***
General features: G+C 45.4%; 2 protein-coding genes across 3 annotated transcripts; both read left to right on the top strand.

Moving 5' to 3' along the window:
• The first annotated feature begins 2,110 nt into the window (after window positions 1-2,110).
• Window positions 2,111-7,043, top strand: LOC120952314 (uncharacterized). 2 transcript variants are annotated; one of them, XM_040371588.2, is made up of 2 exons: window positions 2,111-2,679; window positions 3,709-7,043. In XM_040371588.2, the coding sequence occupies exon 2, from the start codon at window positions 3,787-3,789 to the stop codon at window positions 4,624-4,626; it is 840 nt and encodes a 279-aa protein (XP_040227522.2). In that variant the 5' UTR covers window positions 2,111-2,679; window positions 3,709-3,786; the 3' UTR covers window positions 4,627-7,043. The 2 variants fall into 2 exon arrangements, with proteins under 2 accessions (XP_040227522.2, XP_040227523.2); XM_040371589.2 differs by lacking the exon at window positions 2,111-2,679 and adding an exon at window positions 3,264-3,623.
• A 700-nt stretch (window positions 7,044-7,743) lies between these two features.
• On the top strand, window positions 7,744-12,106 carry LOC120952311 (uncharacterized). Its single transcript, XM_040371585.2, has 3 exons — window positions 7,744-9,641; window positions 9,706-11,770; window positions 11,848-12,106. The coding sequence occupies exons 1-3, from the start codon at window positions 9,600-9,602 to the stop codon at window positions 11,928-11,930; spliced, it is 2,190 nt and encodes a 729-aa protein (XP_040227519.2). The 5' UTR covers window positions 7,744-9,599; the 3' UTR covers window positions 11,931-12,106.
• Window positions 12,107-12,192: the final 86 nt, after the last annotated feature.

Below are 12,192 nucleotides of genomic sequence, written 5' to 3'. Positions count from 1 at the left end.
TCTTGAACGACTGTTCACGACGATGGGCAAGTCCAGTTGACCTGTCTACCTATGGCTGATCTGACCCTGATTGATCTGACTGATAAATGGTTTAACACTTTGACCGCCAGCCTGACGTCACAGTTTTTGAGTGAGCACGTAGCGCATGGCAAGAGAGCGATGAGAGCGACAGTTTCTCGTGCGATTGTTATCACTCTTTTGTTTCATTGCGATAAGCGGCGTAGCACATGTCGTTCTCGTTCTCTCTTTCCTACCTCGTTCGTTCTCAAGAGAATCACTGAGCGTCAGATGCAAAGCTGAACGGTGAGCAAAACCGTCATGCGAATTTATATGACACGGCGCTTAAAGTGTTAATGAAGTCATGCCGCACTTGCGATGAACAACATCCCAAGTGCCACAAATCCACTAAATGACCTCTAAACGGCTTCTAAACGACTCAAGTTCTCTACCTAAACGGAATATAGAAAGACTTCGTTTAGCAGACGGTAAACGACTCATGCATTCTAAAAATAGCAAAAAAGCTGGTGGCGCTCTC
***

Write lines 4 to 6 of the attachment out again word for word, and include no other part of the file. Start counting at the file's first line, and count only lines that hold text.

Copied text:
• Window positions 2,111-7,043, top strand: LOC120952314 (uncharacterized). 2 transcript variants are annotated; one of them, XM_040371588.2, is made up of 2 exons: window positions 2,111-2,679; window positions 3,709-7,043. In XM_040371588.2, the coding sequence occupies exon 2, from the start codon at window positions 3,787-3,789 to the stop codon at window positions 4,624-4,626; it is 840 nt and encodes a 279-aa protein (XP_040227522.2). In that variant the 5' UTR covers window positions 2,111-2,679; window positions 3,709-3,786; the 3' UTR covers window positions 4,627-7,043. The 2 variants fall into 2 exon arrangements, with proteins under 2 accessions (XP_040227522.2, XP_040227523.2); XM_040371589.2 differs by lacking the exon at window positions 2,111-2,679 and adding an exon at window positions 3,264-3,623.
• A 700-nt stretch (window positions 7,044-7,743) lies between these two features.
• On the top strand, window positions 7,744-12,106 carry LOC120952311 (uncharacterized). Its single transcript, XM_040371585.2, has 3 exons — window positions 7,744-9,641; window positions 9,706-11,770; window positions 11,848-12,106. The coding sequence occupies exons 1-3, from the start codon at window positions 9,600-9,602 to the stop codon at window positions 11,928-11,930; spliced, it is 2,190 nt and encodes a 729-aa protein (XP_040227519.2). The 5' UTR covers window positions 7,744-9,599; the 3' UTR covers window positions 11,931-12,106.